Daniel

By Stallard, Mike | Journal of the Evangelical Theological Society, June 2017 | Go to article overview

Daniel


Stallard, Mike, Journal of the Evangelical Theological Society


Daniel.. By Wendy L. Widder. The Story of God Bible Commentary. Grand Rapids: Zondervan, 2016, 288 pp., $29.99.

Wendy Widder's commentary on Daniel in The Story of God Bible Commentary series enjoys the benefits of the design of all the books in the series, which focus on simplicity through telling the story of the text and application for the twenty-first century reader. Using the NIV translation, the story of Daniel can be heard, explained, and lived out in the present. In fact, the commentary follows a threefold outline for each section of the book (but with an emphasis on what the reader is to do): listen to the story, explain the story, and live the story. Widder contributes greatly to the aim of the series through clarity of style even when complicated texts are involved. The flow of Daniel's historical and prophetical sections can easily be grasped by scholars, pastors, and serious laypeople. In addition, usually the reader can find the applications to be appropriate to the interpreted passages.

In terms of content, Widder's work makes several positive contributions. First, while acknowledging the late-second-century-BC date of Daniel commonly held by most non-evangelicals and a minority of evangelicals, she favors the earlier and more traditional sixth-century-BC timeframe for the events and composition of the book, which is more likely based on the evidence (p. 5). Second, one specific delight is the commentary's use of the chiastic structure of Daniel 2-7 to highlight the major theme of the humbling of men (especially "arrogant human kings") in the face of God's sovereign work in the world (pp. 12-13), a timeless theme that is picked up throughout but sometimes overlooked in other commentaries or limited to Nebuchadnezzar and Belshazzar. Another contribution is the attribution of ancient background sources (although not overemphasized) and the provision and discussion of cross references to fill in the full, larger, and theological context of the Bible (e.g. the correlation of Daniel's four world empires to Hos 13:7-8, p. 154).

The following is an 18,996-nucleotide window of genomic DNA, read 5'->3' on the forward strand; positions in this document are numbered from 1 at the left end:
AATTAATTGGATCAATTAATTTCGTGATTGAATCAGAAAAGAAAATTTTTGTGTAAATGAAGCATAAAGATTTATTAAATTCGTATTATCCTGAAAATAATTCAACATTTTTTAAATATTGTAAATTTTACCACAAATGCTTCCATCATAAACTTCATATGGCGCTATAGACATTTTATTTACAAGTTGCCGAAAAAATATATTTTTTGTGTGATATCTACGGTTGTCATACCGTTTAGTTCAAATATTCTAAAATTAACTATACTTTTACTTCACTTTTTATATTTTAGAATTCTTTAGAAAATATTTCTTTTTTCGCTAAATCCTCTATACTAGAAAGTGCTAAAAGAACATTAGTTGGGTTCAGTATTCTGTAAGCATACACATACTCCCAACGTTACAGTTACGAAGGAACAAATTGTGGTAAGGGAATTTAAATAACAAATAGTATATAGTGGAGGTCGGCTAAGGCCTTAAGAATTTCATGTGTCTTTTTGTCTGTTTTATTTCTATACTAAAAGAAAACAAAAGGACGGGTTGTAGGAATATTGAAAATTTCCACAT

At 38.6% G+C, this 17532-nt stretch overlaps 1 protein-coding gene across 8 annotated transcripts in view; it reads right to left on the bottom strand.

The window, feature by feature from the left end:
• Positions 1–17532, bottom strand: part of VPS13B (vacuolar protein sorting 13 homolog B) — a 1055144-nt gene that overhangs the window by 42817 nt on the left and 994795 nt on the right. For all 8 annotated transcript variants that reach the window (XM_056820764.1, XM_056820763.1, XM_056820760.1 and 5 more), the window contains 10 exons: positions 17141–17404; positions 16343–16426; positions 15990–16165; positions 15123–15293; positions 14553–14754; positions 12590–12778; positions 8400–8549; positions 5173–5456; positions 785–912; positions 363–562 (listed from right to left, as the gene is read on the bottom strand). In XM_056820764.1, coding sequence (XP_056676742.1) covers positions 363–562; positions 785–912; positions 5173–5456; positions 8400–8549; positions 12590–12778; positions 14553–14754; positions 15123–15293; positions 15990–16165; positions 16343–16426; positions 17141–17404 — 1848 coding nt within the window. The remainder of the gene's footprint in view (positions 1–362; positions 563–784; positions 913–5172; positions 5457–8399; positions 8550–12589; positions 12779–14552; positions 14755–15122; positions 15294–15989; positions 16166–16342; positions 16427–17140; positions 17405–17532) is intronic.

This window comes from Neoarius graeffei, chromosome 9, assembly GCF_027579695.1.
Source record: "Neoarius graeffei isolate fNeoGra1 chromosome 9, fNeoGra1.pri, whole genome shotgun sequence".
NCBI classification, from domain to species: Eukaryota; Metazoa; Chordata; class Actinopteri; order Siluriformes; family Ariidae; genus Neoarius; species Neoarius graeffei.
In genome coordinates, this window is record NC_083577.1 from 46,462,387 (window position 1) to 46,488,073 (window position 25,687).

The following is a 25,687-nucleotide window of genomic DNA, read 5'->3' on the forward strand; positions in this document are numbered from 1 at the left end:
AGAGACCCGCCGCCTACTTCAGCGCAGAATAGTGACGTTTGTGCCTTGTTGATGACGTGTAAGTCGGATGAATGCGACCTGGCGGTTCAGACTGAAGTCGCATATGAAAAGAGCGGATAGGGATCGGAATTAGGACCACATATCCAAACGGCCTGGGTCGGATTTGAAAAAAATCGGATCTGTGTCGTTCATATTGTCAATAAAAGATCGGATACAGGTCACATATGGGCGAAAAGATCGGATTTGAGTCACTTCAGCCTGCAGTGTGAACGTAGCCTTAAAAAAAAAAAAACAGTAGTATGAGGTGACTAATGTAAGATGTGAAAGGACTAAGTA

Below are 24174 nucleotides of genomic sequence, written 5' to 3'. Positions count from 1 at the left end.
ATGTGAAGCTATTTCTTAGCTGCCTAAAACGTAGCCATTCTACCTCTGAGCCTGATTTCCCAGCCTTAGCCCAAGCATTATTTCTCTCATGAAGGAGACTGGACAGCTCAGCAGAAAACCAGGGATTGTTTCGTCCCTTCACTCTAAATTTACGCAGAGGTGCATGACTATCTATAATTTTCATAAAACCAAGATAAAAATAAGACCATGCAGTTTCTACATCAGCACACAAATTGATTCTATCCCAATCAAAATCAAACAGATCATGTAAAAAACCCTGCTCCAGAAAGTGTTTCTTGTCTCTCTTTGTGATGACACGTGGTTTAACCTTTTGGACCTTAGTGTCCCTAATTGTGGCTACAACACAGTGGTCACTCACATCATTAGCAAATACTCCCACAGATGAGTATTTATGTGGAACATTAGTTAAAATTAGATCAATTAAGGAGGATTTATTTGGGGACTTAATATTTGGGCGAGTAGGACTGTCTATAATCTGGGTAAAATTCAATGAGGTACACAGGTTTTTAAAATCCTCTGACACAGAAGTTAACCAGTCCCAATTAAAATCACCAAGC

The best characteristic, however, flows from the series intent of application. At times, Widder does a masterful job of voicing and illustrating present imperatives in light of the historical presentation of God's ways in Daniel. My favorite example is the use of recent interviews of Morgan Freeman in which he boldly declares himself to be God (pp. 119-20). All men should avoid such blasphemy as was common to Belshazzar in Daniel 5. In this way, the book of Daniel is presented in a fresh and significant way for today's world.

On the other hand, several concerns emerge as one reads Widder's commentary on Daniel. One is tempted to want more detail although it is not the purpose of the commentary to provide it. …

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